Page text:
How Breathalyzers Work

Alcohol concentrations in the exhaled air betray drunk drivers

I'm going to make this easy and simply say that a breathalyzer is a drunk driver's worst nightmare. You might have seen one on television, used on a person or even on you, but how does it work? A breathalyzer is a simple device used by law enforcements to determine whether or not a person driving a certain vehicle is intoxicated and if the alcohol concentration in the suspect's blood falls within legal limits.

The principle on which most breathalyzers work actually involves measuring the concentration of alcohol in the air exhaled by the suspect, from which the device extrapolates the concentration of alcohol in the bloodstream. Since alcohol is not immediately digested, it may remain in the bloodstream for up to several hours after it's been ingested. Part of the blood then passes in the lungs, where traces of alcohol will eventually be released along with the exhaled air and instantly detected by the breathalyzer.

The ratio of alcohol concentration in the exhaled air in relation to the concentration in the blood is about 2,100:1, meaning that 2,100 milliliters of exhaled air will contain an identical amount of alcohol as 1 milliliter of blood. It's worth mentioning that the standard upper limit above which a driver is considered drunk is 0.08, or 0.08 grams of alcohol per 100 milliliters of blood.

There are several types of breathalyzers currently used throughout the world, amongst which the Breathalyzer, Intoxilyzer and the Alcosensor, all of which rely on measuring the alcohol concentrations in the exhaled air.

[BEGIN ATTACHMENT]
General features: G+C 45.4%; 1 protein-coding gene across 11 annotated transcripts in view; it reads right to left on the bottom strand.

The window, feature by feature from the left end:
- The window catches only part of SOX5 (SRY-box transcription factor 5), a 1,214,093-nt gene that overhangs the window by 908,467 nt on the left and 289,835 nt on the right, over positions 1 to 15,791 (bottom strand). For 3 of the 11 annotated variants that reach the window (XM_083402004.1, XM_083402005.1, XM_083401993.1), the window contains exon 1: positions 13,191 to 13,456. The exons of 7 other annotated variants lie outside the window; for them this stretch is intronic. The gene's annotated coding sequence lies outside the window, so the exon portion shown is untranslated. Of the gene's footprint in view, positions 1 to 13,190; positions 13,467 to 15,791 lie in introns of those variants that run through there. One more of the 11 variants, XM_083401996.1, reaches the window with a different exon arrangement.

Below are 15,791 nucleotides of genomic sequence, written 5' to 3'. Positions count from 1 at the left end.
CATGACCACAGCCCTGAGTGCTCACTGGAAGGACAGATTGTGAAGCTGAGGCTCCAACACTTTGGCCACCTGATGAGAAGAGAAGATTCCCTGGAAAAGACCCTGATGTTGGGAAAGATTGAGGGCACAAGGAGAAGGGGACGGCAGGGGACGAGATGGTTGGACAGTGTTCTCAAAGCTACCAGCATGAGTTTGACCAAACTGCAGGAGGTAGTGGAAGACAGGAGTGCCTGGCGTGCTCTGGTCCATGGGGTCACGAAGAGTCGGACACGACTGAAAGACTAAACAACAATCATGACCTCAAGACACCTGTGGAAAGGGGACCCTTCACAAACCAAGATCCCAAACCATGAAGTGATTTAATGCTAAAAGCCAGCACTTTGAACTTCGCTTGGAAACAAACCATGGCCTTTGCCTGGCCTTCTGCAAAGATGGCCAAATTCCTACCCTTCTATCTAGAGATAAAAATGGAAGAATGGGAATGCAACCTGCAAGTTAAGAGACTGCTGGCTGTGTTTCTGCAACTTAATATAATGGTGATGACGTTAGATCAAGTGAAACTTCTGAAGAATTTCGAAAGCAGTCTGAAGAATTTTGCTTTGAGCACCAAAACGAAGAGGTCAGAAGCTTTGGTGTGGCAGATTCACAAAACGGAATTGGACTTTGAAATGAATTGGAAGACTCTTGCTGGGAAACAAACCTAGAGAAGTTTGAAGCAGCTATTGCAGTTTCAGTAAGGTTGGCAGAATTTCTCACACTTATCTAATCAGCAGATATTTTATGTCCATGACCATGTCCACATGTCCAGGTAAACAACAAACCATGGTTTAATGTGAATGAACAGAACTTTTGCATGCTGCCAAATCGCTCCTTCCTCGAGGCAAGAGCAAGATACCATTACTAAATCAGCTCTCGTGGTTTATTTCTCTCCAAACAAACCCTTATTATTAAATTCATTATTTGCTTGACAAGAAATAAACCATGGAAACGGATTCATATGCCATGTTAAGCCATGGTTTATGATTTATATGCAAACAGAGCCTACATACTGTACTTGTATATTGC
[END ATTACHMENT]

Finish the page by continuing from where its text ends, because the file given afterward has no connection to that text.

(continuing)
The Breathalyzer, is a simple device consisting of a sampling system, a reaction chamber and a detector. Part of the air that the suspect blows through the sampling system is redirected to the reaction chamber containing several chemicals that have the role of retaining and reacting with any trace of alcohol in the air.

When alcohol reacts with the compounds in the reaction chamber, it changes their color according to the concentration of alcohol in the air. This change in color is then measured with the help of a photocell system and displayed on a scale.

The Intoxilyzer, makes use of the optical properties of alcohol in the infrared spectrum. As air is being blown through a sampling chamber, an infrared beam is projected through the mass of air. The intensity of the beam is measured by a photocell for variations, after which it relays the obtained values to a microprocessor, which then calculates the concentration of alcohol in the blood.

Another type of widely used breathalyzer is the Alcosensor, which relies on a fuel-cell made out of two platinum electrodes separated by acid-electrolyte porous material. When air containing concentrations of alcohol flows from one side to the other, acetic acid is being produced along with positive ions and electrons. The first electrode collects the electrons, while the positive ions move to the other side of the cell where they combine with oxygen.

The electrical current established between the two electrodes represents an accurate test in revealing the concentration of alcohol in the exhaled air.

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